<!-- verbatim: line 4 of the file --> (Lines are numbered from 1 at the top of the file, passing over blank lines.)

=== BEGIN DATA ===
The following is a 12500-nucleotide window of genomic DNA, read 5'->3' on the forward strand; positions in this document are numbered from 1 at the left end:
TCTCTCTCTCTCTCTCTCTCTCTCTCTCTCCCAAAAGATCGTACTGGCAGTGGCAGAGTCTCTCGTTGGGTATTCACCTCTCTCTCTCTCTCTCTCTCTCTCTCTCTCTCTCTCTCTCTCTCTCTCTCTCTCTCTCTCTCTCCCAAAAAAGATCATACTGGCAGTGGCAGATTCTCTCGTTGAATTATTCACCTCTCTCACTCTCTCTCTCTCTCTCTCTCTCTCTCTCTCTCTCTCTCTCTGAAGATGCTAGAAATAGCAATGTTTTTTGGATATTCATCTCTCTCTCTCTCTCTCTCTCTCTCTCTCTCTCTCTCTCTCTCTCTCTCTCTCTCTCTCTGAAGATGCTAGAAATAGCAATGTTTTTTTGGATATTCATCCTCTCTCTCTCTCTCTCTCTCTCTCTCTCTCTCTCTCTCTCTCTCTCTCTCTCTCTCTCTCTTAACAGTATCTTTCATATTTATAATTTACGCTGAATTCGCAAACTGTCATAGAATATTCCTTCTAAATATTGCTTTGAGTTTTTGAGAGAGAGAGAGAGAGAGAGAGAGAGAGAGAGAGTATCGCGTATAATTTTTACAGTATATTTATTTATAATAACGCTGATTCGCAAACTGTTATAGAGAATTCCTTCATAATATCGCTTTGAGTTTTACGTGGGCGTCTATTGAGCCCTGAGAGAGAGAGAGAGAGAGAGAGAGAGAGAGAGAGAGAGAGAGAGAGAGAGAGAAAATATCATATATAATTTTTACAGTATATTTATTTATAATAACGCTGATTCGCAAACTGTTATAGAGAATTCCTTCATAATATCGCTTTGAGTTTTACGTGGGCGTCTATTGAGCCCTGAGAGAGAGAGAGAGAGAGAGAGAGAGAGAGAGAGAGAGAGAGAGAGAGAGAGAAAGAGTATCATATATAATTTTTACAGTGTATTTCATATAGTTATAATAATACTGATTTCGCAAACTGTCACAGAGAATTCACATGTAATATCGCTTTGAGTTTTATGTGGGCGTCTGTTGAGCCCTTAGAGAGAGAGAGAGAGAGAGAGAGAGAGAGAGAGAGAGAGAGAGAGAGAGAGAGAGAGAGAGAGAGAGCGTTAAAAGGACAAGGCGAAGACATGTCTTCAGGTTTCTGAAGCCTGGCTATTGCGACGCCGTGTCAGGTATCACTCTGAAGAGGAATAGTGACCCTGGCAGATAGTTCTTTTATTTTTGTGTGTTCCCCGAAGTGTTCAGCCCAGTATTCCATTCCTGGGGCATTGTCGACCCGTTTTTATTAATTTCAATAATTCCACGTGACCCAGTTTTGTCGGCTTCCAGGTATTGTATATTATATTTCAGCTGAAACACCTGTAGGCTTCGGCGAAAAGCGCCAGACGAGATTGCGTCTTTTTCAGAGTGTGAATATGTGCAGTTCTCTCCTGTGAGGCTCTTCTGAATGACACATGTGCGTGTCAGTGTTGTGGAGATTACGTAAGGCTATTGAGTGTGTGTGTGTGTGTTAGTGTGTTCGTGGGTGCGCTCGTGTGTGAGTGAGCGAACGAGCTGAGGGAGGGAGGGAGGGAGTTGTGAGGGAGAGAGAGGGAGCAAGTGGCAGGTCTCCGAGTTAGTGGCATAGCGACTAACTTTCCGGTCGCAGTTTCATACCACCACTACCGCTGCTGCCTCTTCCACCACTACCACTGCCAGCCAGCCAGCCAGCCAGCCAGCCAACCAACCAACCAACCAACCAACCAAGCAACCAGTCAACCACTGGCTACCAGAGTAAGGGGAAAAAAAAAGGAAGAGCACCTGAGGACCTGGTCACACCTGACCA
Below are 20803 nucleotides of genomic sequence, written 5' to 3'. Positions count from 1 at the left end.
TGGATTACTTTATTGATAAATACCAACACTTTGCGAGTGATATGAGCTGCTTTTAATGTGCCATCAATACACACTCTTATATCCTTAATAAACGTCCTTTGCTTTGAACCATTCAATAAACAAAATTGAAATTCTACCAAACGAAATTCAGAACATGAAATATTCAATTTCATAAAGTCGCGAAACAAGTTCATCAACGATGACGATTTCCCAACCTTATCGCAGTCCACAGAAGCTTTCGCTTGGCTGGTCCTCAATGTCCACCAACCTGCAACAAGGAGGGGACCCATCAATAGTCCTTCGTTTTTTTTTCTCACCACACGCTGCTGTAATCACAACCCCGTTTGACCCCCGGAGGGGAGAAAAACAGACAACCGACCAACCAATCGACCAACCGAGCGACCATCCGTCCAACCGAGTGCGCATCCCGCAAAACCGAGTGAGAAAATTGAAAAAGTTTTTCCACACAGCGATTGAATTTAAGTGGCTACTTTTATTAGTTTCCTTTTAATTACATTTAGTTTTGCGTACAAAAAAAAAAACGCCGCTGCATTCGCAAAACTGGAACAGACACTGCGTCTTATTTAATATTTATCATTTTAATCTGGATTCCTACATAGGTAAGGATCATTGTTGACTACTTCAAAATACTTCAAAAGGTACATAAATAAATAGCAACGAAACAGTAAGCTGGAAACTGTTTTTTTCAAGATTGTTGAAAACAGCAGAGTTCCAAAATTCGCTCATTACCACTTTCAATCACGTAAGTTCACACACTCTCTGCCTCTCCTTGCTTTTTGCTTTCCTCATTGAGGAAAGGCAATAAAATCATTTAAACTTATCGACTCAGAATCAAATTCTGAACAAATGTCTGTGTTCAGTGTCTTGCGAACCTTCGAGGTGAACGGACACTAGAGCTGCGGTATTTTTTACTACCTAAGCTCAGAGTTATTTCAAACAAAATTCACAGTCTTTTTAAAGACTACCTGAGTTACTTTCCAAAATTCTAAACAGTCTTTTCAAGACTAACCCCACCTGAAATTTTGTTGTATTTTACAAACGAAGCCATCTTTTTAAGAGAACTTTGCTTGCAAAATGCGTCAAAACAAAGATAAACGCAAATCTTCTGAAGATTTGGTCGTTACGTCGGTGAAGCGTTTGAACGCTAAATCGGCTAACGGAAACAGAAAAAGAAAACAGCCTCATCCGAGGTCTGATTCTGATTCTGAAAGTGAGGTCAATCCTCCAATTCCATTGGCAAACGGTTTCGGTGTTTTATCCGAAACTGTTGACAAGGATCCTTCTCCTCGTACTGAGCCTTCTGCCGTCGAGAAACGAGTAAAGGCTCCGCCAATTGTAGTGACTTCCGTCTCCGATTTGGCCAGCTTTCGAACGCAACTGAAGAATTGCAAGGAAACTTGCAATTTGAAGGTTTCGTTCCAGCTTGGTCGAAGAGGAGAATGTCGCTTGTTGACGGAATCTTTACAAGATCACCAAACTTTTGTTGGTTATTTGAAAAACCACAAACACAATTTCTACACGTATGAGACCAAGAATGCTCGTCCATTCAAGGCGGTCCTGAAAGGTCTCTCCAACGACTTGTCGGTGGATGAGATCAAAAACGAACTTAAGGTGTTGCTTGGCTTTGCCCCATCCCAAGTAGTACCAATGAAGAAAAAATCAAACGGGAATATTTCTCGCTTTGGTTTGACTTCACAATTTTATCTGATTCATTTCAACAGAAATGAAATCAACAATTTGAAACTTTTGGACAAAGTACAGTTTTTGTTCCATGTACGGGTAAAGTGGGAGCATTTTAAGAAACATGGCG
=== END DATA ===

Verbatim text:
TGGATTACTTTATTGATAAATACCAACACTTTGCGAGTGATATGAGCTGCTTTTAATGTGCCATCAATACACACTCTTATATCCTTAATAAACGTCCTTTGCTTTGAACCATTCAATAAACAAAATTGAAATTCTACCAAACGAAATTCAGAACATGAAATATTCAATTTCATAAAGTCGCGAAACAAGTTCATCAACGATGACGATTTCCCAACCTTATCGCAGTCCACAGAAGCTTTCGCTTGGCTGGTCCTCAATGTCCACCAACCTGCAACAAGGAGGGGACCCATCAATAGTCCTTCGTTTTTTTTTCTCACCACACGCTGCTGTAATCACAACCCCGTTTGACCCCCGGAGGGGAGAAAAACAGACAACCGACCAACCAATCGACCAACCGAGCGACCATCCGTCCAACCGAGTGCGCATCCCGCAAAACCGAGTGAGAAAATTGAAAAAGTTTTTCCACACAGCGATTGAATTTAAGTGGCTACTTTTATTAGTTTCCTTTTAATTACATTTAGTTTTGCGTACAAAAAAAAAAACGCCGCTGCATTCGCAAAACTGGAACAGACACTGCGTCTTATTTAATATTTATCATTTTAATCTGGATTCCTACATAGGTAAGGATCATTGTTGACTACTTCAAAATACTTCAAAAGGTACATAAATAAATAGCAACGAAACAGTAAGCTGGAAACTGTTTTTTTCAAGATTGTTGAAAACAGCAGAGTTCCAAAATTCGCTCATTACCACTTTCAATCACGTAAGTTCACACACTCTCTGCCTCTCCTTGCTTTTTGCTTTCCTCATTGAGGAAAGGCAATAAAATCATTTAAACTTATCGACTCAGAATCAAATTCTGAACAAATGTCTGTGTTCAGTGTCTTGCGAACCTTCGAGGTGAACGGACACTAGAGCTGCGGTATTTTTTACTACCTAAGCTCAGAGTTATTTCAAACAAAATTCACAGTCTTTTTAAAGACTACCTGAGTTACTTTCCAAAATTCTAAACAGTCTTTTCAAGACTAACCCCACCTGAAATTTTGTTGTATTTTACAAACGAAGCCATCTTTTTAAGAGAACTTTGCTTGCAAAATGCGTCAAAACAAAGATAAACGCAAATCTTCTGAAGATTTGGTCGTTACGTCGGTGAAGCGTTTGAACGCTAAATCGGCTAACGGAAACAGAAAAAGAAAACAGCCTCATCCGAGGTCTGATTCTGATTCTGAAAGTGAGGTCAATCCTCCAATTCCATTGGCAAACGGTTTCGGTGTTTTATCCGAAACTGTTGACAAGGATCCTTCTCCTCGTACTGAGCCTTCTGCCGTCGAGAAACGAGTAAAGGCTCCGCCAATTGTAGTGACTTCCGTCTCCGATTTGGCCAGCTTTCGAACGCAACTGAAGAATTGCAAGGAAACTTGCAATTTGAAGGTTTCGTTCCAGCTTGGTCGAAGAGGAGAATGTCGCTTGTTGACGGAATCTTTACAAGATCACCAAACTTTTGTTGGTTATTTGAAAAACCACAAACACAATTTCTACACGTATGAGACCAAGAATGCTCGTCCATTCAAGGCGGTCCTGAAAGGTCTCTCCAACGACTTGTCGGTGGATGAGATCAAAAACGAACTTAAGGTGTTGCTTGGCTTTGCCCCATCCCAAGTAGTACCAATGAAGAAAAAATCAAACGGGAATATTTCTCGCTTTGGTTTGACTTCACAATTTTATCTGATTCATTTCAACAGAAATGAAATCAACAATTTGAAACTTTTGGACAAAGTACAGTTTTTGTTCCATGTACGGGTAAAGTGGGAGCATTTTAAGAAACATGGCG